Joe Robertson’s story is a cautionary tale. Last year Mr. Robertson, a 77-year-old disabled Navy veteran from Basin, was sentenced to 18 months in prison and fined hundreds of thousands of dollars. His crime? Digging ponds on his property after getting a state—but not a federal—permit.
It’s cautionary because under the Obama administration’s agenda to control all the water in the United States, the EPA had hoped to make cases like Mr. Robertson’s the new normal. Plans were in the works to expand federal authority to impose heavy punishments on unsuspecting property owners for relatively pedestrian activities, like installing fences or digging ditches.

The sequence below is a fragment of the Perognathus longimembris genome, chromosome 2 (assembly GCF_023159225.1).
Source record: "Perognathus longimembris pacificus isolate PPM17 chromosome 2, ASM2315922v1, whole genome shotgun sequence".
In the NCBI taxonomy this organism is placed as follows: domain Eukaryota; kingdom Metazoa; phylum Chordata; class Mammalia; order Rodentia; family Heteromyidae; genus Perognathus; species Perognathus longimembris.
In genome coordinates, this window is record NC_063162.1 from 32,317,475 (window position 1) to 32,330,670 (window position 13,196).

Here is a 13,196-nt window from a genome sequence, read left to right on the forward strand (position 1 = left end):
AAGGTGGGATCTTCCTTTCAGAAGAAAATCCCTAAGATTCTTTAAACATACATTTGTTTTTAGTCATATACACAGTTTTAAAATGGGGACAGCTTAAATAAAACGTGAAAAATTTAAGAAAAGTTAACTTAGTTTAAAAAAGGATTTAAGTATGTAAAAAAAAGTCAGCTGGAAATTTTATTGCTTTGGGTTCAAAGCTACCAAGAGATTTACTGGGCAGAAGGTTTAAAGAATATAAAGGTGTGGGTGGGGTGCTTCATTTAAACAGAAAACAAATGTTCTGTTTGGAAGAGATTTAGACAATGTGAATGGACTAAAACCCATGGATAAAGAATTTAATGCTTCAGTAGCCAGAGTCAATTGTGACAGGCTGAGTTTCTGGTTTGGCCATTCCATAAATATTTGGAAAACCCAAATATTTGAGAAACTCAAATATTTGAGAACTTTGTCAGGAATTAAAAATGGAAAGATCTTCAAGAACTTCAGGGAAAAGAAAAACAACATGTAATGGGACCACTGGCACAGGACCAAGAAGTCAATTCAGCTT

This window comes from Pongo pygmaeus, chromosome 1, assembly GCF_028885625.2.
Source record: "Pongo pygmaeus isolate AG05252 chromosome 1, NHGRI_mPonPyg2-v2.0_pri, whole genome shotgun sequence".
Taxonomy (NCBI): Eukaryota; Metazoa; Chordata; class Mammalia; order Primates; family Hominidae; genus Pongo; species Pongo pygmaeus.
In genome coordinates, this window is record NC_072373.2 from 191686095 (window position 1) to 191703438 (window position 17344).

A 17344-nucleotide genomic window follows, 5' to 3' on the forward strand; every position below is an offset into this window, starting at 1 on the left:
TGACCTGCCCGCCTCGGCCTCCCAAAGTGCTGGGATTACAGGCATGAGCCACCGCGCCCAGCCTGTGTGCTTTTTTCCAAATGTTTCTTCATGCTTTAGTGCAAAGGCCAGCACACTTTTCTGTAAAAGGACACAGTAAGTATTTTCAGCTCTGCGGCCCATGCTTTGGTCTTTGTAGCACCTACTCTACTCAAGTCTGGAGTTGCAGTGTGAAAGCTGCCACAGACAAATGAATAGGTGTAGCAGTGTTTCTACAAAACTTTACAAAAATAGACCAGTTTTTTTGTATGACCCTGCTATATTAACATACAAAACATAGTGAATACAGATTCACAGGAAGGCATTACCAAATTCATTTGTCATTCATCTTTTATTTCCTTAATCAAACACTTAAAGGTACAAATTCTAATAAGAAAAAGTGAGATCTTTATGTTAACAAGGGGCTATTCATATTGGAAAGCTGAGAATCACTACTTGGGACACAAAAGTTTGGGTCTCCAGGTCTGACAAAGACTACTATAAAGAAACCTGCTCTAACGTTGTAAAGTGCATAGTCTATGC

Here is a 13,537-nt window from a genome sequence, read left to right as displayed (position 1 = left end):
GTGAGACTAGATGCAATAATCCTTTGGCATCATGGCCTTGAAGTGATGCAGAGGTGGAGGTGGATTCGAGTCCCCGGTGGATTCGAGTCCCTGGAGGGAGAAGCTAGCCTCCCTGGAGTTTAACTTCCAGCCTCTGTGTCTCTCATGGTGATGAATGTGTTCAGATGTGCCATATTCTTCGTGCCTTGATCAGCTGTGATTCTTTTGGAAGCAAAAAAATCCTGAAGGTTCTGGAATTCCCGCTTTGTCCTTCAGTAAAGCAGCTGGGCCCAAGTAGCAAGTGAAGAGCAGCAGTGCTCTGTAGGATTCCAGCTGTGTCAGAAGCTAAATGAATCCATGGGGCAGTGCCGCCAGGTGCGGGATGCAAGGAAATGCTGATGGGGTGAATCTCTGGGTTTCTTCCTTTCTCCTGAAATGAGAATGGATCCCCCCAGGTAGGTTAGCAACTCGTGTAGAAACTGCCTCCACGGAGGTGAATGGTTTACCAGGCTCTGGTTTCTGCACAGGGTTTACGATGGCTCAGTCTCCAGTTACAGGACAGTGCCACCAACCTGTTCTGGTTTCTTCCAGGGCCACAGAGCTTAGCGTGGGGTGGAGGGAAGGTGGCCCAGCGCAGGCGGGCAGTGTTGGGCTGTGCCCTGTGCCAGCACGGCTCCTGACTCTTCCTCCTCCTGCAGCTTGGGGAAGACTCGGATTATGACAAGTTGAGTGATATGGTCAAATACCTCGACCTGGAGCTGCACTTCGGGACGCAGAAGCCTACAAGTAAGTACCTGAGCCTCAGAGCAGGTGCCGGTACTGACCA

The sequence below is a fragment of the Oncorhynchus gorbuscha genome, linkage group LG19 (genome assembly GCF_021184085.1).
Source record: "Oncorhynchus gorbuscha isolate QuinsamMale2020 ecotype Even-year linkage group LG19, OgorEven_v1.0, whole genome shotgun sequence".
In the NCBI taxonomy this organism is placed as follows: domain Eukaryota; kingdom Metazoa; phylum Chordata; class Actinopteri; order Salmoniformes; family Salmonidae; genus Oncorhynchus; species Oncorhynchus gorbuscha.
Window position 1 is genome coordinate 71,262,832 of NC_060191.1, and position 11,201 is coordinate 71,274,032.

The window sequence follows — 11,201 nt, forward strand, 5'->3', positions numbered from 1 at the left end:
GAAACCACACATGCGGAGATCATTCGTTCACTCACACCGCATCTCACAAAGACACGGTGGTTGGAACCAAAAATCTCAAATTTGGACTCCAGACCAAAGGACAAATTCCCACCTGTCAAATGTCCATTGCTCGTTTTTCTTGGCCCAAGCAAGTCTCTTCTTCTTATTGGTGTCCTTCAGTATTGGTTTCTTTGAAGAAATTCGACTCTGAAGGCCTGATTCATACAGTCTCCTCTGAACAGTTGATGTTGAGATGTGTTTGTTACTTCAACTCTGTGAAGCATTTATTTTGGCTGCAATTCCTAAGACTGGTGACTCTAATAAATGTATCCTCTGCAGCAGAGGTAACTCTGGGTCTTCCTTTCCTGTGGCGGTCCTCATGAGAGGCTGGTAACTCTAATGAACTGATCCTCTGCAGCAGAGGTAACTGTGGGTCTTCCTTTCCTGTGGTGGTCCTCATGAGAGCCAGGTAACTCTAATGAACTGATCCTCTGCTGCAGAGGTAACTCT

To get there, the EPA attempted unilaterally to expand their authority under the Clean Water Act. As written, the Clean Water Act applies only to “navigable waters”—those running from state to state. Protection of other surface waters was left to state regulators, which is one reason Montana has some of the toughest water quality standards in the country.